I made and installed a limiter using a chain and some other stuff. I used 1000- 1300 lb rated parts, so I hope that is enough. All it has to do is lift the tires and handle the spring pressure, so I hope it stays below 500-600 lbs of load on the parts.
 

·
Registered
Joined
·
2,682 Posts
the ones we run are a chain to an eyelet bolt in the strut tower down to the control arm. we run a nut top and bottom on the strut tower to adjust how much travel we have
 
  • Like
Reactions: TomR

·
Registered
Joined
·
4,970 Posts
Discussion Starter #9
the ones we run are a chain to an eyelet bolt in the strut tower down to the control arm. we run a nut top and bottom on the strut tower to adjust how much travel we have
I looked at that location and thought a while about how I would make a hex head adjuster out of a LONG threaded bolt going down through the shock tower.

I couldn't figure out a simple way to keep the threaded female inside the shock tower from spinning when I would adjust the bolt, so I decided to use a quick release pin along with a spacer half the size of the link change. This gives me 1/2 inch steps if I use the spacer but that requires removing a nut. I have 1 inch steps just removing a quick release pin and moving the chain one link.

How much pressure do you think this would ever see? Do you think it would ever exceed 500 lbs? I would fully trust 500 in my setup, but start to question 1000 lbs load on a side. I think the weak point is the sway bar link tab welded on the Team-Z A arms. I'm using it as the connect point. That's just a feeling based on metal leverages, mounting methods, and part sizes.

I welded a 3/16 plate 3 inches square to my frame rail and it has a 3/16 inch thick 1.5 inch square tube welded to it. I would rather have had channel to weld to the frame, but only had plate. I think it is rigid enough though as is. It is mostly in sheer pulling down, and it is on the side of the frame. I think it would have to rip the frame to fail.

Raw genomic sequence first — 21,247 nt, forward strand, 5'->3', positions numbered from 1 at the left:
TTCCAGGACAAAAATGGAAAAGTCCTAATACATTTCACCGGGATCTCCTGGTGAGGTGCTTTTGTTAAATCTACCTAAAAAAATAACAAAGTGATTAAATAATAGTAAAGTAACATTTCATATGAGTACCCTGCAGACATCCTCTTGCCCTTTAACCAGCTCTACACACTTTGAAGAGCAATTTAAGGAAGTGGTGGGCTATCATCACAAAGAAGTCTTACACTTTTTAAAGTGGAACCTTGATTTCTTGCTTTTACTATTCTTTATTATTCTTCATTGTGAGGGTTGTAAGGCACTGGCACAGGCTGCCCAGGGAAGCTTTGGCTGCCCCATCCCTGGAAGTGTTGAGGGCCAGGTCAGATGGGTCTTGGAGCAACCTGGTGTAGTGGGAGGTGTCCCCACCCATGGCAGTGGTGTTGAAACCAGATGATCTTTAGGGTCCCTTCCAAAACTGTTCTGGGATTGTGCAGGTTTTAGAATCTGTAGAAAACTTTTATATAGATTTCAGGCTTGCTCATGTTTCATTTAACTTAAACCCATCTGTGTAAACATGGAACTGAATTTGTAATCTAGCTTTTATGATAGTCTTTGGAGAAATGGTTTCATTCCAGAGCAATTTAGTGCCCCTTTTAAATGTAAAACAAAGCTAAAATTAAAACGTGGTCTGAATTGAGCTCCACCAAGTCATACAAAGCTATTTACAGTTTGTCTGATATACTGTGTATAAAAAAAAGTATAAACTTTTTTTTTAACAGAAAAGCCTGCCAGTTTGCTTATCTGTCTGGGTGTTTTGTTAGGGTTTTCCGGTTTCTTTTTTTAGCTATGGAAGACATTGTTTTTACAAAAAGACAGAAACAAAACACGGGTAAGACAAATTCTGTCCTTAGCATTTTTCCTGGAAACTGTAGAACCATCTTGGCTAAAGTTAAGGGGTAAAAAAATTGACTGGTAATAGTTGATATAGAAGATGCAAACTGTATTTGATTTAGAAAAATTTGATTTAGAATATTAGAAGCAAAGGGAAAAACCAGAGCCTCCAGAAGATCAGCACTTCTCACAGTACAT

·
Premium Member
Joined
·
2,584 Posts
It is not like it is supporting the weight of the car, it is supporting the weight of the front suspension and whatever load the spring has on the strut at that ride height. I doubt it is even close to 500lbs.
 
  • Like
Reactions: TomR

·
Registered
Joined
·
2,682 Posts
also... from what i remember you are pretty limited on prep down there.

strapping your front end down might hurt you. i know when we went to the 8.2 shoot out last year the only way we got close to going down that dirt road they called track prep was to unhook the limiters
 

·
Registered
Joined
·
4,970 Posts
Discussion Starter #12
It is not like it is supporting the weight of the car, it is supporting the weight of the front suspension and whatever load the spring has on the strut at that ride height. I doubt it is even close to 500lbs.
What puzzles me is how that keeps the front end down safely. This is not for off the line, my car is real good there, this is for down track at high speed.